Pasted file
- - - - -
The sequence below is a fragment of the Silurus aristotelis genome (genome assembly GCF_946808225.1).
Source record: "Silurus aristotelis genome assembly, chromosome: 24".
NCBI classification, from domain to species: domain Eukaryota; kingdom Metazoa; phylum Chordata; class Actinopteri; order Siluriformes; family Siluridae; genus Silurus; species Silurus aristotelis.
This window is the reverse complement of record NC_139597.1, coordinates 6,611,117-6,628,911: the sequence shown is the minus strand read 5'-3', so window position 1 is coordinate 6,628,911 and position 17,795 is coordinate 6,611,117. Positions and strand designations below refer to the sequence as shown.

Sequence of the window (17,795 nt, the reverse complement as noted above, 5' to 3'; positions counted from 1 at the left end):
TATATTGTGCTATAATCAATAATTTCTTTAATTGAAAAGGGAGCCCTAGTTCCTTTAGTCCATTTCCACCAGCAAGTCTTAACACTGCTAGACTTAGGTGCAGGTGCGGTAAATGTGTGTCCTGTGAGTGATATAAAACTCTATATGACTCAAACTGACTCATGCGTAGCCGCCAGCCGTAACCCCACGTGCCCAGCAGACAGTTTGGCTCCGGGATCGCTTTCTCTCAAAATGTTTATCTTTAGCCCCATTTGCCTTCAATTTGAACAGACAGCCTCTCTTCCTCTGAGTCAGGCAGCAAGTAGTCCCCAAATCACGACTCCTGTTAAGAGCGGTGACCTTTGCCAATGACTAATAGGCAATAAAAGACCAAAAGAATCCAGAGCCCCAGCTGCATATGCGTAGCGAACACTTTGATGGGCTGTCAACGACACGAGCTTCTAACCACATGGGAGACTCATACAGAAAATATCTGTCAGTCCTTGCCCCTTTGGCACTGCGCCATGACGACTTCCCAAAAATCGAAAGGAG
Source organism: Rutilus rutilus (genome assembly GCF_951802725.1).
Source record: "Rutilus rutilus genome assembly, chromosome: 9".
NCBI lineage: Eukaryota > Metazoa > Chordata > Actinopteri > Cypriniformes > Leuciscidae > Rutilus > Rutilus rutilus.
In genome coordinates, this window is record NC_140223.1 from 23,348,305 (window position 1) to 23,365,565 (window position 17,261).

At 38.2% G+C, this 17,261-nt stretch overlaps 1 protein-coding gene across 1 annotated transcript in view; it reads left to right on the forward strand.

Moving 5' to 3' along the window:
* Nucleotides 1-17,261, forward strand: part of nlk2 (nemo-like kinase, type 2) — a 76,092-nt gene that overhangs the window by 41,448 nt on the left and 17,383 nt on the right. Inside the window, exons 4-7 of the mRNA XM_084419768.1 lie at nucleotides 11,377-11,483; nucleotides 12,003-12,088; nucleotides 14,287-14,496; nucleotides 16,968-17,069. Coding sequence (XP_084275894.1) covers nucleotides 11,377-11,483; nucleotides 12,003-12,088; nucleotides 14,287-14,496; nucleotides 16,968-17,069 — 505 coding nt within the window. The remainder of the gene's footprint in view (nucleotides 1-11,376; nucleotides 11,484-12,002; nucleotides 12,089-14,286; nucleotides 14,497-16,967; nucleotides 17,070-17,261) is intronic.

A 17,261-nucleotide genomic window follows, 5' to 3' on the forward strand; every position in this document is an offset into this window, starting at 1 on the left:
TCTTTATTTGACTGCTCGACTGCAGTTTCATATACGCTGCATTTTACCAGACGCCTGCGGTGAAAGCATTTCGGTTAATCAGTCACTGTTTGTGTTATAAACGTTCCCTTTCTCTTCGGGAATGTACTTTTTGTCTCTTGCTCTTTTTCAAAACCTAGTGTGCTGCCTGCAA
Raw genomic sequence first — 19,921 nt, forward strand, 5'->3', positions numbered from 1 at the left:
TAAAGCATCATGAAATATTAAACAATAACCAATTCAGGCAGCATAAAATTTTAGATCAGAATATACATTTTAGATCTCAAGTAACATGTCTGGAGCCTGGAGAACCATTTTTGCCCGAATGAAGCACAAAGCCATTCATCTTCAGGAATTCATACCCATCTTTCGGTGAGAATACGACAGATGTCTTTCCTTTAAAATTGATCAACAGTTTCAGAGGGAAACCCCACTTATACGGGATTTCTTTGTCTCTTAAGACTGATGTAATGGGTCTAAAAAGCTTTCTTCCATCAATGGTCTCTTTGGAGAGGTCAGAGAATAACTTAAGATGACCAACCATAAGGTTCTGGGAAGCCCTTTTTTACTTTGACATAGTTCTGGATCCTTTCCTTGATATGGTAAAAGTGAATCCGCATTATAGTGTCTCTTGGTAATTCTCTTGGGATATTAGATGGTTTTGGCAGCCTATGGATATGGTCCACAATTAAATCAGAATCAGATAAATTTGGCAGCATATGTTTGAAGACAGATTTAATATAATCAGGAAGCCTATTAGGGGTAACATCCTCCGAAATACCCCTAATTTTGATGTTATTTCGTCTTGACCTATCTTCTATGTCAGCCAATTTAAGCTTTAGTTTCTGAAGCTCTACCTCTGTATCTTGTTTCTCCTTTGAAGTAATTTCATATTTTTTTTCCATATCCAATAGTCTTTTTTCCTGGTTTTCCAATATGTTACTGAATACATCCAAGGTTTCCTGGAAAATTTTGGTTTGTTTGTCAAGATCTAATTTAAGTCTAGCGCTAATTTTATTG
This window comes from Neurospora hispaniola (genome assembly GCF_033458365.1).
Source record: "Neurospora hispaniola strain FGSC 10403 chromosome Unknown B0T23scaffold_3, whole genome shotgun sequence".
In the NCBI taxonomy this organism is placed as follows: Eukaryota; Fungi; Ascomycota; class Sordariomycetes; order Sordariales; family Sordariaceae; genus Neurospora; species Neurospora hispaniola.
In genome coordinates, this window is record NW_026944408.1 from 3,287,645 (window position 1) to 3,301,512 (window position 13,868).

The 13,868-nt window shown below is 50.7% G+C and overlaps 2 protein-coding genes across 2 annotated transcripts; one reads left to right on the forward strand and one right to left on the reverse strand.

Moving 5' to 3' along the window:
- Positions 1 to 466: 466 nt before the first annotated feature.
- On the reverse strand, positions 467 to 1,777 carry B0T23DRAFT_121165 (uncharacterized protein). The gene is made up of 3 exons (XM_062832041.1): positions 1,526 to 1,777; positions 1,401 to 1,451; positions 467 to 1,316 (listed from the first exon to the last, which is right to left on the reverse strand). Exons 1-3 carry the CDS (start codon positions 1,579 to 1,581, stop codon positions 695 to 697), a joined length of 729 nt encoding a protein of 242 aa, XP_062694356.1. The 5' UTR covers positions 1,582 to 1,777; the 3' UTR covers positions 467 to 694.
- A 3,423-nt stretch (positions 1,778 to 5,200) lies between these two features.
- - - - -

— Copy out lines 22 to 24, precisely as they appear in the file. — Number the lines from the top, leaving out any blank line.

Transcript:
The 13,868-nt window shown below is 50.7% G+C and overlaps 2 protein-coding genes across 2 annotated transcripts; one reads left to right on the forward strand and one right to left on the reverse strand.

Moving 5' to 3' along the window:
- Positions 1 to 466: 466 nt before the first annotated feature.